> it out loud from a book)
> This is why it is so important to keep the strucure and content 
> from the presentation.  So that different user agents, platforms, 
> devicees and users can make use of it in a way the is most suitable 
> them.  This is also why most presentational extensions were 
> in HTML 4 and have been removed from more recent versions, and why 
> presentational extensions will (hopefully) never be added again.
> If you are interested in seeing what the current developments in HTML 
> are, I suggest you take a look at XHTML 2.0 working draft and the 
> WHATWG's unnofficial HTML 5 proposal.
> http://www.w3.org/TR/xhtml2/
> http://whatwg.org/
> > It seems that the point of the w3c is to create 
> > standards that web developers (like myself) should follow,
> That is correct.
> > mistaken, which I may be. I try to conform as much as possible to 
> > standards to be sure my pages display properly and no users have 
> > errors. Unfortunately, Microsoft and many other companies 
> > disregard this, and I find it extremely obnoxious of them at times.
> While it is true that many extensions have been added to HTML by 
> vendors in the past, I believe most companies have grown up and will 
> be adding any HTML extensions without going through some form of 
> standardisation process first.  The same is true of CSS, although 
> prefixes allow them to experement without interfering with the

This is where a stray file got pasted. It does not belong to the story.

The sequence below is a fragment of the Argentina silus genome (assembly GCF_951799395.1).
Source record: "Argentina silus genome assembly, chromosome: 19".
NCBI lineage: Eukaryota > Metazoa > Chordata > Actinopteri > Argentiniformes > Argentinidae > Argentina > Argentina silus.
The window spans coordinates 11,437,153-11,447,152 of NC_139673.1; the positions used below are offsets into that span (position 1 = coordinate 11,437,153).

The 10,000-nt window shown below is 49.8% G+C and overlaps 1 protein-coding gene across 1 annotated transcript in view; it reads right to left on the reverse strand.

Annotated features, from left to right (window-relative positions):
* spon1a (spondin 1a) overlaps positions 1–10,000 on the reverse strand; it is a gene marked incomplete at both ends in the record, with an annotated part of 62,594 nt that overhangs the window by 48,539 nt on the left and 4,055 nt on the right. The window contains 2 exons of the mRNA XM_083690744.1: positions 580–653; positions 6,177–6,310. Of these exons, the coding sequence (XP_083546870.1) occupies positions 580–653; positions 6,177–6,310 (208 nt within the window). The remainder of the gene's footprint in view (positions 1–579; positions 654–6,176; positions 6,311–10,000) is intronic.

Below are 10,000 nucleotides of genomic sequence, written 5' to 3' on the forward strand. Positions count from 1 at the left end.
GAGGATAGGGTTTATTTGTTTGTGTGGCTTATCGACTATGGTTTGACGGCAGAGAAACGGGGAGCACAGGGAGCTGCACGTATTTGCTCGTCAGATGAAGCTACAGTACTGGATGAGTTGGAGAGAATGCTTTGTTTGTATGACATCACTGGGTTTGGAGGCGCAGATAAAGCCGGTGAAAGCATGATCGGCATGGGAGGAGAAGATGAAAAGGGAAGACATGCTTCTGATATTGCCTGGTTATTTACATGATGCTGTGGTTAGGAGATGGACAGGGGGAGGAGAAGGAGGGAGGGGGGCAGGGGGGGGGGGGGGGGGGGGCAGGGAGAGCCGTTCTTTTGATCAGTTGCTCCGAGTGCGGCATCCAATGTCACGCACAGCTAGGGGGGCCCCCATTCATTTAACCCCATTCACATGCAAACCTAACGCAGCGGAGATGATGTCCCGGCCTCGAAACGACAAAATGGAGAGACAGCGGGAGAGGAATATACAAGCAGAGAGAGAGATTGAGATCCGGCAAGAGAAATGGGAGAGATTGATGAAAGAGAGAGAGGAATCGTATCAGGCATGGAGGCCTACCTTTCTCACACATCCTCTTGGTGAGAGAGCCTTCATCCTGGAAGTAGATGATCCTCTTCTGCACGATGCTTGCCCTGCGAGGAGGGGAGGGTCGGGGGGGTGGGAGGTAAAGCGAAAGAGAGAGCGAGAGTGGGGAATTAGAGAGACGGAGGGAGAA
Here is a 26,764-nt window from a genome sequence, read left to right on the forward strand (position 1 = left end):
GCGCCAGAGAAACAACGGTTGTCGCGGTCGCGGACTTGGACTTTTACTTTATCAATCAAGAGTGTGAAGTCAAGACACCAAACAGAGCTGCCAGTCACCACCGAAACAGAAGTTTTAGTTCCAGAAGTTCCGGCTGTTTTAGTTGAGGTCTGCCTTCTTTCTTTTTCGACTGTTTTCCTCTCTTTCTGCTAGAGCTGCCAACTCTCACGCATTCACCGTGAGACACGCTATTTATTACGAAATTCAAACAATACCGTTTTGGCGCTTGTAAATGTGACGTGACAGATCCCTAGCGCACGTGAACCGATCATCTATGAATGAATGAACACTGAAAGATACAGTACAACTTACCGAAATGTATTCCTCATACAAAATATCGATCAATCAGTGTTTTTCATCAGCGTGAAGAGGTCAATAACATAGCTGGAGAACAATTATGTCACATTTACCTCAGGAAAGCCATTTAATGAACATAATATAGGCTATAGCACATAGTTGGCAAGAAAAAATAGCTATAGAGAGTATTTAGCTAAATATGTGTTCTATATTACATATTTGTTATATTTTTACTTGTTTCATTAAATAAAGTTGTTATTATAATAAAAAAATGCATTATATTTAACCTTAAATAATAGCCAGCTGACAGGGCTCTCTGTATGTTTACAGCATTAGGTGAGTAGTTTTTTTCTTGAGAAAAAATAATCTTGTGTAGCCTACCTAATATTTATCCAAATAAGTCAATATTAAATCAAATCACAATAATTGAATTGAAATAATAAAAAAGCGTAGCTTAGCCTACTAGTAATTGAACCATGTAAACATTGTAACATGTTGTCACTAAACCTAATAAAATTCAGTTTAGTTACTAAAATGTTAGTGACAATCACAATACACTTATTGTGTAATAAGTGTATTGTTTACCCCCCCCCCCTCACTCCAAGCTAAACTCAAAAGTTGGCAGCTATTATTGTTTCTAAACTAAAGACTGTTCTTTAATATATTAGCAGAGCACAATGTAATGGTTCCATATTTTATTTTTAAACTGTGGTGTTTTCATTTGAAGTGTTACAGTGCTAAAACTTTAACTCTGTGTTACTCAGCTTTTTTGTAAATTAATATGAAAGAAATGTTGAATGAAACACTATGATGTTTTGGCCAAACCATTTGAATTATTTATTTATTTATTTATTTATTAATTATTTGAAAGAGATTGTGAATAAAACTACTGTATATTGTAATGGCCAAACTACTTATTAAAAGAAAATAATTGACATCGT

> standardisation process.
> > My issue however is that I do not believe the w3c should be 
> > ignoring current trends and/or new developments in the industry 
> > because they feel certain attributes are not valid for some reason,
> They are not, the allowtransparency attribute and many other 
> were created by Microsfot, Netscape and other browser vendors a very 
> long time ago, and rejected by the W3C back then too.  These 
> are not new, and are in no way current trends.
> However, although some of these extensions were not added to HTML, 
> are other, more accessibile and interoperable methods being 
> such as CSS (which replaces many proprietary presentataional 
> and the DOM (which replaces many proprietary and incompatible 
> object models. eg. document.getElementById() is the standards 
> version of Microsoft's non-standard document.all property.)
> So the W3C is listening (mostly) to what users, developers and user 
> agent vendors want, and reacting to their needs; perhaps just not in 
> ways you are aware of.
> > As you state in your response, there is no way (that I know of 
> > to make a frame transparent using a cascading style sheet, without 
> > "allowtransparency=true" attribute set.
> There isn't and never will be.
> >  This seems as though it should be a basic attribute in 
> > html, as it is really not a complex thing.
> For an HTML author, it may not seem so.  However, when you begin to 
> consider the technical implementation details for user agents, you 
> begin to understand why.  Let me attempt to explain why, as I 
> it, allowtransparency cannot work interoperably, and would break the 
> CSS currently works if it were added.
> A frame within a document is essentially another viewport (the canvas